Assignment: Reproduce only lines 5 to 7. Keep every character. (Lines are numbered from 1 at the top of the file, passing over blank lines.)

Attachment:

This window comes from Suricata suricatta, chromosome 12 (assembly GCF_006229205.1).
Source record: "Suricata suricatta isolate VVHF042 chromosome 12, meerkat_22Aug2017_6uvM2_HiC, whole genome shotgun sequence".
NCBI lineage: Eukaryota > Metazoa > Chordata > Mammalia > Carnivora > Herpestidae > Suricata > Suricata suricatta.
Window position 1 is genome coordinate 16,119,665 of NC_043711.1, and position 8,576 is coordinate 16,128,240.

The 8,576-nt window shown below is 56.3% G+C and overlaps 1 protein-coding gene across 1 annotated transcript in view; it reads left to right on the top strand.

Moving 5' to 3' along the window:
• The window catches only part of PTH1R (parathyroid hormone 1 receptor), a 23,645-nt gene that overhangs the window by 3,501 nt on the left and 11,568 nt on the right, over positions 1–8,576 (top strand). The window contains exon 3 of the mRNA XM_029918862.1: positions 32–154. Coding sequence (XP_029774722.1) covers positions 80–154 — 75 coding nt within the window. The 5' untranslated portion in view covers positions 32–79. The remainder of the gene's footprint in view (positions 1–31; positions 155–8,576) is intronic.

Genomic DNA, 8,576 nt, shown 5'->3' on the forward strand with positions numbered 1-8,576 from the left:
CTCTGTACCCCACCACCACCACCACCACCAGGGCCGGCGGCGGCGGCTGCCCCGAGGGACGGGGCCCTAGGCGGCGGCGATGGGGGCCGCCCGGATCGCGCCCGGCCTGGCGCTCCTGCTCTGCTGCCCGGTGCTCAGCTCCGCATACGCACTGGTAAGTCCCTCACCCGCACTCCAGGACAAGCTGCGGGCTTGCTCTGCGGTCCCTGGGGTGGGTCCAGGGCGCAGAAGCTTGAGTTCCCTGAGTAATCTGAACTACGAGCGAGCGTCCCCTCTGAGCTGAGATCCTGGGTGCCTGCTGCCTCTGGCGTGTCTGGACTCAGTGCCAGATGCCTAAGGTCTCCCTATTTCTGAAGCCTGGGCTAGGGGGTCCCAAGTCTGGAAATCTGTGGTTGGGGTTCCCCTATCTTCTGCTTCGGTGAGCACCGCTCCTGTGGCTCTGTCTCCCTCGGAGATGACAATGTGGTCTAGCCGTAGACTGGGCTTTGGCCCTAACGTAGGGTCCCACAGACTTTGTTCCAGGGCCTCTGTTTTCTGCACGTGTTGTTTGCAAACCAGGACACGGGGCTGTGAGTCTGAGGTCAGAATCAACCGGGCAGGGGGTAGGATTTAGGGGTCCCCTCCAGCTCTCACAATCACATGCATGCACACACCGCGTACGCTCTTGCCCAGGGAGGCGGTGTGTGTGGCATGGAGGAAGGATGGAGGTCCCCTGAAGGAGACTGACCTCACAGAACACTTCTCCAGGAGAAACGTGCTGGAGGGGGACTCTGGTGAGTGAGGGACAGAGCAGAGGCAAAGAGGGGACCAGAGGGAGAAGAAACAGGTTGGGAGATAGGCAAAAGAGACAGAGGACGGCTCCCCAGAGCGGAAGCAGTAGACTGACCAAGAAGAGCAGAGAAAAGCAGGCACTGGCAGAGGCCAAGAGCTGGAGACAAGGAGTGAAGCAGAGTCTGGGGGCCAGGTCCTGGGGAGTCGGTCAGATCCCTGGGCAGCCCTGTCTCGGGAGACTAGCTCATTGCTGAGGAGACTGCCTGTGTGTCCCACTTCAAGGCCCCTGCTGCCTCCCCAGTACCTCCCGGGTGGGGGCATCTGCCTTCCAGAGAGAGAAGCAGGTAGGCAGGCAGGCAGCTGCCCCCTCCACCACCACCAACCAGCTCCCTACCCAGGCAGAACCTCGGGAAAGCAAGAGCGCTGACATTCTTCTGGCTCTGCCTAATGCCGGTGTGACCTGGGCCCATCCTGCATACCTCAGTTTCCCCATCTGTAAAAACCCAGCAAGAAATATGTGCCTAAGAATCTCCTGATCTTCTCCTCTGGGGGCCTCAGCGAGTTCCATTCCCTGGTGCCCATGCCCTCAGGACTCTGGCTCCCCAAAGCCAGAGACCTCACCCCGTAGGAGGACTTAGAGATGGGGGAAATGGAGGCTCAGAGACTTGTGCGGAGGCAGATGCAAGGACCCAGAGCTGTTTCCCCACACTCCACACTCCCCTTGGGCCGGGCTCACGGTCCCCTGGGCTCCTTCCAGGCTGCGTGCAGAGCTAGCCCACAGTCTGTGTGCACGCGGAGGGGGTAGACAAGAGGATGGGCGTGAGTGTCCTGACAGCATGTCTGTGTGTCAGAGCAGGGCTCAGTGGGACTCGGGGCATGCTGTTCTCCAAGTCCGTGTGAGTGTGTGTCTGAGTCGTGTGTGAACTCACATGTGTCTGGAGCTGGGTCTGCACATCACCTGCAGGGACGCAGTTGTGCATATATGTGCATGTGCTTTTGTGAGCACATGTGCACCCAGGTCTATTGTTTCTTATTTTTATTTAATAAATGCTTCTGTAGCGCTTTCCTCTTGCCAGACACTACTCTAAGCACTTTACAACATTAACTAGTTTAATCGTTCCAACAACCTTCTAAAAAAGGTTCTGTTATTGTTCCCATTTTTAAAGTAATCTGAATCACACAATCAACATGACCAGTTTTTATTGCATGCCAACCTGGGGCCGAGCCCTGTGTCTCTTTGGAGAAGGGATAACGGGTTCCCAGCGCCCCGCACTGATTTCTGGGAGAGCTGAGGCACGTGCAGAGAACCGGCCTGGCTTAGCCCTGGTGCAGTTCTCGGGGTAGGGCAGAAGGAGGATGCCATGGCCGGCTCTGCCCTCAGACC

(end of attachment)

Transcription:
The 8,576-nt window shown below is 56.3% G+C and overlaps 1 protein-coding gene across 1 annotated transcript in view; it reads left to right on the top strand.

Moving 5' to 3' along the window:
• The window catches only part of PTH1R (parathyroid hormone 1 receptor), a 23,645-nt gene that overhangs the window by 3,501 nt on the left and 11,568 nt on the right, over positions 1–8,576 (top strand). The window contains exon 3 of the mRNA XM_029918862.1: positions 32–154. Coding sequence (XP_029774722.1) covers positions 80–154 — 75 coding nt within the window. The 5' untranslated portion in view covers positions 32–79. The remainder of the gene's footprint in view (positions 1–31; positions 155–8,576) is intronic.